When using Splunk Connect for Syslog to onboard a data source, the SC4S filter (or “log path”) performs the operations that are traditionally performed at index-time by the corresponding Technical Add-on installed there. These index-time operations include linebreaking, sourcetype setting and timestamping. For this reason, if a data source is exclusively onboarded using SC4S then you will not need to install its corresponding Add-On on the indexers. You must, however, install the Add-on on the search head(s) for the user communities interested in this data source.
SC4S “unique” filters are based either on the port upon which events arrive or the hostname/CIDR block from which they are sent. The “soup” filters run for events that arrive on port 514 (default for syslog), and contain regex and other syslog-specific parsers to identify events from a specific source, apply the correct sourcetype, and set other metadata. Data sources which generate events that are not unique enough to accurately identify with soup filters must employ the “unique” filters (port/hostname/CIDR block) instead – the soup filters are unavailable for these sources.
The SC4S “fallback” sourcetype¶
If SC4S receives an event on port 514 which has no soup filter, that event will be given a “fallback” sourcetype. If you see events in Splunk with the fallback sourcetype, then you should figure out what source the events are from and determine why these events are not being sourcetyped correctly. The most common reason for events categorized as “fallback” is the lack of a SC4S filter for that source, and in some cases a misconfigured relay which alters the integrity of the message format. In most cases this means a new SC4S filter must be developed. In this situation you can either build a filter or file an issue with the community to request help.
The “fallback” sourcetype is formatted in JSON to allow the administrator to see the constituent syslog-ng “macros” (fields) that have been autmaticially parsed by the syslog-ng server An RFC3164 (legacy BSD syslog) “on the wire” raw message is usually (but unfortunately not always) comprised of the following syslog-ng macros, in this order and spacing:
<$PRI> $HOST $LEGACY_MSGHDR$MESSAGE
These fields can be very useful in building a new filter for that sourcetype. In addition, the indexed field
sc4s_syslog_format is helpful in determining if the incoming message is standard RFC3164. A value of anything other than
rfc5424_strict indicates a vendor purturbation of standard syslog, which will warrant more careful examination when building a filter.
Splunk Connect for Syslog and Splunk metadata¶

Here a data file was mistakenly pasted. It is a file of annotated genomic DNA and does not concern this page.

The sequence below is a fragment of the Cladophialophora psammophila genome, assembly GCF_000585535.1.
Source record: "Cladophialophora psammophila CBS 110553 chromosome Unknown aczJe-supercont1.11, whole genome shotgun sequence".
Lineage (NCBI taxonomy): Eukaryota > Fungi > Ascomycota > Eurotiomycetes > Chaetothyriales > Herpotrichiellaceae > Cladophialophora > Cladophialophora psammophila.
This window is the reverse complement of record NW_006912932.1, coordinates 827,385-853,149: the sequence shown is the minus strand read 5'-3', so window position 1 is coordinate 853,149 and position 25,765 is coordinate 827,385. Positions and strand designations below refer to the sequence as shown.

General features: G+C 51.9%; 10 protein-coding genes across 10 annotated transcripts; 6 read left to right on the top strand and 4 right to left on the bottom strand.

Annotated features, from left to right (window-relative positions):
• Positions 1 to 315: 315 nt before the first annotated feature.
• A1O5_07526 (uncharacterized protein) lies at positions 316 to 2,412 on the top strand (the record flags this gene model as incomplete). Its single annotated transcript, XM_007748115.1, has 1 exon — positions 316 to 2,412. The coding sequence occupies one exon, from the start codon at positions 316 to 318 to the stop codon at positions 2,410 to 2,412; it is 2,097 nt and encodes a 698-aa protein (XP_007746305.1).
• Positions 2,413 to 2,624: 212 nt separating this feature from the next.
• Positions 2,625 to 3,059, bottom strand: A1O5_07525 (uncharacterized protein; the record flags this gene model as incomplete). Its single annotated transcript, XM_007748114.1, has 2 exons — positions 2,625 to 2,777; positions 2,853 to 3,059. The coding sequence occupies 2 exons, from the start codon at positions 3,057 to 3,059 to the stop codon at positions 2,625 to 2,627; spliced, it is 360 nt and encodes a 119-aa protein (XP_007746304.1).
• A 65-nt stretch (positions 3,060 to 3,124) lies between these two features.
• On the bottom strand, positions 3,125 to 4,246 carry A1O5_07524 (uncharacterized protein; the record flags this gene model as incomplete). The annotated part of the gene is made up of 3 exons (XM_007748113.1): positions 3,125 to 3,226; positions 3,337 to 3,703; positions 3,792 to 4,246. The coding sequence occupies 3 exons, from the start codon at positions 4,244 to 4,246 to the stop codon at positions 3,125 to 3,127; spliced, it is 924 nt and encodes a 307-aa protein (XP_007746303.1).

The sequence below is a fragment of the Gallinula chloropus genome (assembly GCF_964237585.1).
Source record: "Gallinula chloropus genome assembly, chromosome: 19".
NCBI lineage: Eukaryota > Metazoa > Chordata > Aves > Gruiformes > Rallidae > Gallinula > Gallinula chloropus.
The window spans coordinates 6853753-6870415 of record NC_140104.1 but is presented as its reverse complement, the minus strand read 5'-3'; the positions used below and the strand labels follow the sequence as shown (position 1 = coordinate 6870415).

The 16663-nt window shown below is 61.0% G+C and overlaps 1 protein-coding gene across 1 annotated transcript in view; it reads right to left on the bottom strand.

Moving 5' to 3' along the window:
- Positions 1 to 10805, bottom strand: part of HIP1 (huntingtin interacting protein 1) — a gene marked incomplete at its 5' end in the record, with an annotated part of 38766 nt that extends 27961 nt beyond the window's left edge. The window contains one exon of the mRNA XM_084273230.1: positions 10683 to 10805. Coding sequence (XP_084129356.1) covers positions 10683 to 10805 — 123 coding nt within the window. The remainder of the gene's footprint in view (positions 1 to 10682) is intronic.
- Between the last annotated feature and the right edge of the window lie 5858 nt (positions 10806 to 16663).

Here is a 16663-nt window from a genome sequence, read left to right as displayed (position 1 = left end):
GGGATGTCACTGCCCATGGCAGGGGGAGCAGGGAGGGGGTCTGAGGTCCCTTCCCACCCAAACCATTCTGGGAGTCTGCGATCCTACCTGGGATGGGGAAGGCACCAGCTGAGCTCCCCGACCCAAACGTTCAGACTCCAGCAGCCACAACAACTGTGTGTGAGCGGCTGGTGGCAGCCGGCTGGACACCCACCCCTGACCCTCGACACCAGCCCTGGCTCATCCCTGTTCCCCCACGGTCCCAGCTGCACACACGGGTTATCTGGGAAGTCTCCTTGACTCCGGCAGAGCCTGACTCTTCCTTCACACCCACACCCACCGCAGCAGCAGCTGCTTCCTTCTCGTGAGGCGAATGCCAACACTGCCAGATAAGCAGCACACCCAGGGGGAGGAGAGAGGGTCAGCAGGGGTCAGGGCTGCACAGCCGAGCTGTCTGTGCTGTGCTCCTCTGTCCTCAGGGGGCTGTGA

A key aspect of SC4S is to properly set Splunk metadata prior to the data arriving in Splunk (and before any TA processing takes place. The filters will apply the proper index, source, sourcetype, host, and timestamp metadata automatically by individual data source. Proper values for this metadata (including a recommended index) are included with all “out-of-the-box” log paths included with SC4S and are chosen to properly interface with the corresponding TA in Splunk. The administrator will need to ensure all recommneded indexes be created to accept this data if the defaults are not changed.
It is understood that default values will need to be changed in many installations. Each source documented in this section has a table entitled “Sourcetype and Index Configuration”, which highlights the default index and sourcetype for each source. See the section “SC4S metadata configuration” in the “Configuration” page for more information on how to override the default values in this table.
Unique listening ports¶
SC4S supports unique listening ports for each source technology/log path (e.g. Cisco ASA), which is useful when the device is sending data on a port different from the typical default syslog port (UDP port 514). In some cases, when the source device emits data that is not able to be distinguished from other device types, a unique port is sometimes required. The specific environment variables used for setting “unique ports” are outlined in each source document in this section.
In most cases only one “unique port” is needed for each source. However, SC4S also supports multiple network listening ports per source,
which can be useful for a narrow set of compliance use cases. When configuring a source port variable to enable multiple ports, use a
comma-separated list with no spaces (e.g.